If you increase the resolution of your measurement of one property, there is an unavoidable cost: you necessarily reduce how accurately you can measure a complementary property....Think about photographing a buzzing fly. If your shutter speed is high, you'll get a sharp image that records the fly's location at the moment you snapped the picture. But because the photo is crisp, the fly appears motionless; the image gives no information about they fly's speed. If you set your shutter speed low, the resulting blurry image will convey something of they fly's motion, but because of that blurriness it also provides an imprecise measurement of the fly's location. You can't take a photo that gives sharp information about position and speed simultaneously.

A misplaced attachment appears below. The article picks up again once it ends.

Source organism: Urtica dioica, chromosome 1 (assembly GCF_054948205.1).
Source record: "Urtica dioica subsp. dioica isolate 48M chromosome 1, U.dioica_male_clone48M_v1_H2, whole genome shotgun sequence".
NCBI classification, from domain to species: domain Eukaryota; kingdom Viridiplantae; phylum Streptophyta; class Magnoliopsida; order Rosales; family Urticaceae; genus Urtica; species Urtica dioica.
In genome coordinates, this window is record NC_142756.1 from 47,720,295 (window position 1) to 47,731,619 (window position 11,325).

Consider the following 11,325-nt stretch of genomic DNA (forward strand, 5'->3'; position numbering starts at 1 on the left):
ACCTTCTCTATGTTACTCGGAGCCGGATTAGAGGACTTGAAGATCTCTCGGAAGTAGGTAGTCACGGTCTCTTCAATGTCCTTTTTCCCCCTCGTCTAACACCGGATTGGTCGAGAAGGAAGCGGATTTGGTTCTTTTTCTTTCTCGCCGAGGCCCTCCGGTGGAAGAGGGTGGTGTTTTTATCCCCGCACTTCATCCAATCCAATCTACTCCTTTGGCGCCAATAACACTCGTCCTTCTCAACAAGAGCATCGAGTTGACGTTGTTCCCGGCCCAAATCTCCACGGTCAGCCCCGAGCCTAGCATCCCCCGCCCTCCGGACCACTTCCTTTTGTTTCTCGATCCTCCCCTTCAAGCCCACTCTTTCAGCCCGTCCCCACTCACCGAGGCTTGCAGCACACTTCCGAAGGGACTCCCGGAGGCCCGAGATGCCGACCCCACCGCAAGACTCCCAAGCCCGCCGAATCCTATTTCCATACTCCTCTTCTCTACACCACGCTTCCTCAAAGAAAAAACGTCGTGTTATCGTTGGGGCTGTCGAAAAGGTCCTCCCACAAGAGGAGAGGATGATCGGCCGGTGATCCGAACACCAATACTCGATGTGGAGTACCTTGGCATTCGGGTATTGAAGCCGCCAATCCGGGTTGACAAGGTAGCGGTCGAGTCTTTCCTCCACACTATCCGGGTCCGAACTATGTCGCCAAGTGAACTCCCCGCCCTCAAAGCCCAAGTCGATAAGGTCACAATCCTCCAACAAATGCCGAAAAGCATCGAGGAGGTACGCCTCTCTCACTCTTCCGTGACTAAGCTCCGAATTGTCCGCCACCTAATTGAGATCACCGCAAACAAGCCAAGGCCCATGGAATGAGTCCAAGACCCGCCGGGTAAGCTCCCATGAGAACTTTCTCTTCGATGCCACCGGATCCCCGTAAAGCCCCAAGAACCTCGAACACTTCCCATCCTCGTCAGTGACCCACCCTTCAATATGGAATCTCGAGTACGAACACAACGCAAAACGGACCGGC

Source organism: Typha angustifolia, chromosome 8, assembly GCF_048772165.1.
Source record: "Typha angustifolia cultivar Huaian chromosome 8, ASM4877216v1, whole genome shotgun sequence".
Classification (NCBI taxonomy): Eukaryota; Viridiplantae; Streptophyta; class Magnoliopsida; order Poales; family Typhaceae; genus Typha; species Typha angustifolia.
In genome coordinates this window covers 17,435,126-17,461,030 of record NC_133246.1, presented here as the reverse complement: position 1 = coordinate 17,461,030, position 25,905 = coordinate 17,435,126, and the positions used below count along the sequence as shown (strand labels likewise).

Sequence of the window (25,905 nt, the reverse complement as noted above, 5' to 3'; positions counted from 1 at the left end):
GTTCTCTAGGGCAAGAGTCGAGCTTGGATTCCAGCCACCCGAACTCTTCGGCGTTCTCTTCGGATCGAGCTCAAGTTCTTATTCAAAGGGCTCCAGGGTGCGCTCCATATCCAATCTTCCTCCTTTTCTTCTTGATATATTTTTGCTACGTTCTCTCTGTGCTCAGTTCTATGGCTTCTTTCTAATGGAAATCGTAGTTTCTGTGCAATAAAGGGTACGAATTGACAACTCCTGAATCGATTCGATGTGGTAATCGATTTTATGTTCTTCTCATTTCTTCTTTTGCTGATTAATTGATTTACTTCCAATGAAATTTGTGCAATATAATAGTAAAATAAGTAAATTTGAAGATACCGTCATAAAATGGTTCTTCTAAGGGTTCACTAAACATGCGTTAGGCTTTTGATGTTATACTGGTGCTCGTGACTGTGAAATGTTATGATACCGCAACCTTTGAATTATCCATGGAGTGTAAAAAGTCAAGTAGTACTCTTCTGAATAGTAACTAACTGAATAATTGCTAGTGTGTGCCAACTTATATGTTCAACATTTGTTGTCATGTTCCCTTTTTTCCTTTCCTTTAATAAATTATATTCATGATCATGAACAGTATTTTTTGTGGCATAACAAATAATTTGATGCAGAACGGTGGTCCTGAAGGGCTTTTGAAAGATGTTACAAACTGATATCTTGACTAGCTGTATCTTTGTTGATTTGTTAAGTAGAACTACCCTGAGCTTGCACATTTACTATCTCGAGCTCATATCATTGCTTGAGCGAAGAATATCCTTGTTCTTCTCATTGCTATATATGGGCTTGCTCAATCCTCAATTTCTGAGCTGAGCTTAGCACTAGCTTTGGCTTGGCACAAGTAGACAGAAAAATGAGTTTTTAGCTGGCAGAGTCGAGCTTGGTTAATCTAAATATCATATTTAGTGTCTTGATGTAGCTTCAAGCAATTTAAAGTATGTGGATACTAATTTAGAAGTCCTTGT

From page thirty-one of Greene's Hidden Reality, a book doing an excellent job making the complex understandable.